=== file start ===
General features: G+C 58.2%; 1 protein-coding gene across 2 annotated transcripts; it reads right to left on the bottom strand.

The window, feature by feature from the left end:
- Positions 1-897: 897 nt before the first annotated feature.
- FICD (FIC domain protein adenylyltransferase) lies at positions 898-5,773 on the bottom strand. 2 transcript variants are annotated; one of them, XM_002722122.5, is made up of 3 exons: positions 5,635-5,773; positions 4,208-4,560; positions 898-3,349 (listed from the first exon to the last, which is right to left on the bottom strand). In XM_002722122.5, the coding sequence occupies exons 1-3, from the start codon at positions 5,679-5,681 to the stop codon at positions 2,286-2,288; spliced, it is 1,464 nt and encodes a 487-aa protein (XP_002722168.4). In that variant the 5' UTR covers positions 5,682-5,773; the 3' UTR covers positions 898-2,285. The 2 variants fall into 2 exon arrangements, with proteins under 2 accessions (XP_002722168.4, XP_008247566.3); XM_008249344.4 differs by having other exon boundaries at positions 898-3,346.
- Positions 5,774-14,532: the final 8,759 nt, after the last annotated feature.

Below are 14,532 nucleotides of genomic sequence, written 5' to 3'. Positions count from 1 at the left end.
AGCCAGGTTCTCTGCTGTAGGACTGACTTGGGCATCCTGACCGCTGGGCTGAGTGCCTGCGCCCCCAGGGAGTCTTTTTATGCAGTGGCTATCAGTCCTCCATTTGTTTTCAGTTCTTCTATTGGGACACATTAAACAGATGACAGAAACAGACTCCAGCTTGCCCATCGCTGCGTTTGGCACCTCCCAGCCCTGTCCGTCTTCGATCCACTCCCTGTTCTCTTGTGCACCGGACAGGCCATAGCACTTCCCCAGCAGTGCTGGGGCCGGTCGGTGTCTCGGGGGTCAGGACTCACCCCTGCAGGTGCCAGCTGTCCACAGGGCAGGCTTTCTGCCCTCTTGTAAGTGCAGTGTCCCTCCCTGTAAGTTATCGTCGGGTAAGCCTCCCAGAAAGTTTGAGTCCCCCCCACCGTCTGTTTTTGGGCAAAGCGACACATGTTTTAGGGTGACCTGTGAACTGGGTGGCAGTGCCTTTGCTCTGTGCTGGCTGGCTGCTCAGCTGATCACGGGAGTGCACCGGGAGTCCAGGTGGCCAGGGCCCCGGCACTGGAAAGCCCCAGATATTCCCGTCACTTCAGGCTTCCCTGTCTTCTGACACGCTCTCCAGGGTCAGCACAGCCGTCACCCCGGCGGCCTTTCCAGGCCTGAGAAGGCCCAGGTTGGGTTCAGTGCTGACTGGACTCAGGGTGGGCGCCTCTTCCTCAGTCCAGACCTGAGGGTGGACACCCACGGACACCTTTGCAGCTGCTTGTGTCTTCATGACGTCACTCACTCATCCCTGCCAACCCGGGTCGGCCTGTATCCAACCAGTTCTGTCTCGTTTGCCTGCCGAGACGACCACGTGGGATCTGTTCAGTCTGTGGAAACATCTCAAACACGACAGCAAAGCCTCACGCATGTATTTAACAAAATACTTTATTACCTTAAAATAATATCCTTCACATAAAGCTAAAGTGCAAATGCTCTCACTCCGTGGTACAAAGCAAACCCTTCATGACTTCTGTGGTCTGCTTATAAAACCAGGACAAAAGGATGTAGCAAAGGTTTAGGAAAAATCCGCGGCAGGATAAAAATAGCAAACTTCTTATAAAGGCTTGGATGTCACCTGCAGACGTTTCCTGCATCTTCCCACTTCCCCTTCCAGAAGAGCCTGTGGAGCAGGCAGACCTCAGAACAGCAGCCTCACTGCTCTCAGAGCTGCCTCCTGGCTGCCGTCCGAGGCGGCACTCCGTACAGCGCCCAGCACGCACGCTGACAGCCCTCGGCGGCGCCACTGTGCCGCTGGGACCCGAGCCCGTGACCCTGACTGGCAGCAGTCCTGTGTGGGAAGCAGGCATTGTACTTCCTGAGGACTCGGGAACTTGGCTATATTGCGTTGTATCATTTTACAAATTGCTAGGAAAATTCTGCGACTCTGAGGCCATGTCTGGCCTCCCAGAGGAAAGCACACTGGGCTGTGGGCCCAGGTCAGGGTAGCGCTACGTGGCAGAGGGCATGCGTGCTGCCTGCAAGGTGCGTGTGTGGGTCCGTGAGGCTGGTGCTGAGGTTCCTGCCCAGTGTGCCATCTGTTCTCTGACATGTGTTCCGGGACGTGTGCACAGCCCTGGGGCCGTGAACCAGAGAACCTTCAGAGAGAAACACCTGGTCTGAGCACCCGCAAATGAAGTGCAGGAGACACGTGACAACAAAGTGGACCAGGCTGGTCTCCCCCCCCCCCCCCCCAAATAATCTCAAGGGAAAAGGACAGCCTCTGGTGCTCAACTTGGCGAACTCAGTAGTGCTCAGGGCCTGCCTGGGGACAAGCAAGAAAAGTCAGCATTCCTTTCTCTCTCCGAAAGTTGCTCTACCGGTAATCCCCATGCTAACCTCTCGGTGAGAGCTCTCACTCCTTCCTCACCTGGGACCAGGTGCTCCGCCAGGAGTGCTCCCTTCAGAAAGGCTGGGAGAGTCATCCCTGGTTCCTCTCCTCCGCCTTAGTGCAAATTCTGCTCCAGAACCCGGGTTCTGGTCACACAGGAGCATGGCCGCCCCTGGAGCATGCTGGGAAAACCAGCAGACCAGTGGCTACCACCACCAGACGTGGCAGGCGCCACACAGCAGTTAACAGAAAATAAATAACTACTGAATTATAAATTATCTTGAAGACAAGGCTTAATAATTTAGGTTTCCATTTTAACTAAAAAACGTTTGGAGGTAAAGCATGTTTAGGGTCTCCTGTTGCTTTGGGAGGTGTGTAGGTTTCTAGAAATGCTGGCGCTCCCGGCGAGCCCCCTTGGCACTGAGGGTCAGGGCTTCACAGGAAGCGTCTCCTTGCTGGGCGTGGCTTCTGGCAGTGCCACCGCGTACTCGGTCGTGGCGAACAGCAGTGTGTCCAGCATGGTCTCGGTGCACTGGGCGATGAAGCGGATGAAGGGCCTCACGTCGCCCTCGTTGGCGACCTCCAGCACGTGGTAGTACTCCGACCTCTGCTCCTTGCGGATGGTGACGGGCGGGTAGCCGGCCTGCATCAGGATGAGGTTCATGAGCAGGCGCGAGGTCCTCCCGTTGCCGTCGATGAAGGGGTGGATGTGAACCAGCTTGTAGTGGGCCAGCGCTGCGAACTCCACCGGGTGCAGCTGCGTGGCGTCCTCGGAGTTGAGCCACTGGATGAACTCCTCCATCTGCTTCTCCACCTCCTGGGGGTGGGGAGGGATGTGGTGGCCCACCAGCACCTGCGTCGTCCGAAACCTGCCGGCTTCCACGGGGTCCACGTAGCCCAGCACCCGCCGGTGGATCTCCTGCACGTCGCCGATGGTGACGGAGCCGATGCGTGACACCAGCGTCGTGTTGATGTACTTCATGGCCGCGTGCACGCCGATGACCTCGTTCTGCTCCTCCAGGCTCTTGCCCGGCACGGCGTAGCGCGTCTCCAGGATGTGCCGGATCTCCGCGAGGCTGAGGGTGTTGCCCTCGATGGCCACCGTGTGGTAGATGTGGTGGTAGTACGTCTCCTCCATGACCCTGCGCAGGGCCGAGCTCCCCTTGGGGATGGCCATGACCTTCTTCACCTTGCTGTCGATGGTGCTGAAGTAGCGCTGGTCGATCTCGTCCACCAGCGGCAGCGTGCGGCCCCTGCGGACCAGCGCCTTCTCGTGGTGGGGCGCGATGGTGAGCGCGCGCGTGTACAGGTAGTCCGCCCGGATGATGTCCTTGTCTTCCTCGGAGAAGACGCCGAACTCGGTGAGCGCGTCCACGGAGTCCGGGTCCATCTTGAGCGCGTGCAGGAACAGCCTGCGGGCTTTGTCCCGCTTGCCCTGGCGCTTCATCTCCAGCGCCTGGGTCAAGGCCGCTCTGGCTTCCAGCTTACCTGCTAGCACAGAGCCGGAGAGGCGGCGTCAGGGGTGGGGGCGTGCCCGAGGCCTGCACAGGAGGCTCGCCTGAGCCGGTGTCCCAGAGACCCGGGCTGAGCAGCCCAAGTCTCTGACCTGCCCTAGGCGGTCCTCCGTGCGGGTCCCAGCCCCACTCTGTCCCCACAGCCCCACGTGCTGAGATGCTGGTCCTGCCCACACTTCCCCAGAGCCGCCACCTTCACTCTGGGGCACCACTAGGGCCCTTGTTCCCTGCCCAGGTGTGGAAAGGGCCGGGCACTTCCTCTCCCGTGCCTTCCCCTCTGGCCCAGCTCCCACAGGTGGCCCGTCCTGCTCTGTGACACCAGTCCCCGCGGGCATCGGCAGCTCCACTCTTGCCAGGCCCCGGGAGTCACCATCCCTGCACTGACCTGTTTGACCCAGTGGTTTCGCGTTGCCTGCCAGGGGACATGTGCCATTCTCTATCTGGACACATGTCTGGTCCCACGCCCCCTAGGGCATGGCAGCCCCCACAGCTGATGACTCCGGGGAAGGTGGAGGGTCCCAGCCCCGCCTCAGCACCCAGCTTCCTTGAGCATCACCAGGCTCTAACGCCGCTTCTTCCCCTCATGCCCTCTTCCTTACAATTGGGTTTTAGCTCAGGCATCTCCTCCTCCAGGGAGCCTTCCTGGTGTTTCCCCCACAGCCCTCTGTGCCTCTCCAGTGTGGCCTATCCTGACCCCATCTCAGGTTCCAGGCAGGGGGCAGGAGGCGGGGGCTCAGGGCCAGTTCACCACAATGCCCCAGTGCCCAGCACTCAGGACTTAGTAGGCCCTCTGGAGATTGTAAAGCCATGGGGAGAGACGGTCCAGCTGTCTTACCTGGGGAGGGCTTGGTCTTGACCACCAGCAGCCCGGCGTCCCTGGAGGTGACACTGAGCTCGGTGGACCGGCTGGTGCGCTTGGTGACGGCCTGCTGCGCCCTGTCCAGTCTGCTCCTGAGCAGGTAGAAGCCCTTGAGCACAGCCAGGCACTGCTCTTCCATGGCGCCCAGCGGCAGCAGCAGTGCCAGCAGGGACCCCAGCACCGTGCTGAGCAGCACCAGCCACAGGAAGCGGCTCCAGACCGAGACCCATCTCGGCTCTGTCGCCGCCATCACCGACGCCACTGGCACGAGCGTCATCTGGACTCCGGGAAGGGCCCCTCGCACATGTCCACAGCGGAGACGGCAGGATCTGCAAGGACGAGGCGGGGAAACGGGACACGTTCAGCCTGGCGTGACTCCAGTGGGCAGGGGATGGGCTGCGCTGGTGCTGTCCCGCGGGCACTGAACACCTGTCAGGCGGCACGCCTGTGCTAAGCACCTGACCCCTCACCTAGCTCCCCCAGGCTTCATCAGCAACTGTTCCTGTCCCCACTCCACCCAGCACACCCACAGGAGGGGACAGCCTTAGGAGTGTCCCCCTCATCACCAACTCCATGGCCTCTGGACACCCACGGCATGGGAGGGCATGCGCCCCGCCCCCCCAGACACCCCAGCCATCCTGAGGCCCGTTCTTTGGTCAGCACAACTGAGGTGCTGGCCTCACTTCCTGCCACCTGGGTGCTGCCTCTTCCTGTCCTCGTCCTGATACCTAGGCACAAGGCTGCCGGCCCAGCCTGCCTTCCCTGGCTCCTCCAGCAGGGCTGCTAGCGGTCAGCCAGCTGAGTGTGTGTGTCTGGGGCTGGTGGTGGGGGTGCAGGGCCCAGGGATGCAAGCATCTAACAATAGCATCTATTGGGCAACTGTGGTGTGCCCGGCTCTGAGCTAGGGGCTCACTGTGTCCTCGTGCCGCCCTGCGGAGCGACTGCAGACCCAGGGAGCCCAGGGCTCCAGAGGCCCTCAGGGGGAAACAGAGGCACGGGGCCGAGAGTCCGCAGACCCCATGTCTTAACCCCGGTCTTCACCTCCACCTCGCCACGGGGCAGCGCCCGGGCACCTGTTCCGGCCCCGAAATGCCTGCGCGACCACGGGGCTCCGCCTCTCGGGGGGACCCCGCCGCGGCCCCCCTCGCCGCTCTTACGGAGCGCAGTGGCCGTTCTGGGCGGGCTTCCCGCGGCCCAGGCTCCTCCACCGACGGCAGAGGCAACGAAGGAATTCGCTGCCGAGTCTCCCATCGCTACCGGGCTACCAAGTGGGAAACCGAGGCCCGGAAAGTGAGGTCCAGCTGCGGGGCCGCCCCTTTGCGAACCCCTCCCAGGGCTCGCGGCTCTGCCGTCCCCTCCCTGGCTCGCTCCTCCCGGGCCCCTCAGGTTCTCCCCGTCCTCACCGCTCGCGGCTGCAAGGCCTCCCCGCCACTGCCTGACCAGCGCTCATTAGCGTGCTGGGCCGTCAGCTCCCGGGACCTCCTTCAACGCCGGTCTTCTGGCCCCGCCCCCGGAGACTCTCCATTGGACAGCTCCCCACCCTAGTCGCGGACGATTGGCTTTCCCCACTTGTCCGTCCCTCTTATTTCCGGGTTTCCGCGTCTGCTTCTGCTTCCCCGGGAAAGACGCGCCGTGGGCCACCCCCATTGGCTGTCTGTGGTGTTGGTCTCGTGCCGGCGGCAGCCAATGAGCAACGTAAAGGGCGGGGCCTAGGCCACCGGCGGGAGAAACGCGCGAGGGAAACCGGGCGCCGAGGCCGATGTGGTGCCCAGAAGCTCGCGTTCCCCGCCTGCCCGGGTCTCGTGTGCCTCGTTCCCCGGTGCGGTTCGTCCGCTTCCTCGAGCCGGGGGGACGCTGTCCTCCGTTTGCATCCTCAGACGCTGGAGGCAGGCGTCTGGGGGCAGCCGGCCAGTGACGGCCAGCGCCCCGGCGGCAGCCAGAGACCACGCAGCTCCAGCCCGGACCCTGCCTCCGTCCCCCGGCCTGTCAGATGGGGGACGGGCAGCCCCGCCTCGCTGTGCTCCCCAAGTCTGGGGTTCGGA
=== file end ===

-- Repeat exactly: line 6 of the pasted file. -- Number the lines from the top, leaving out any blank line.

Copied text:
Below are 14,532 nucleotides of genomic sequence, written 5' to 3'. Positions count from 1 at the left end.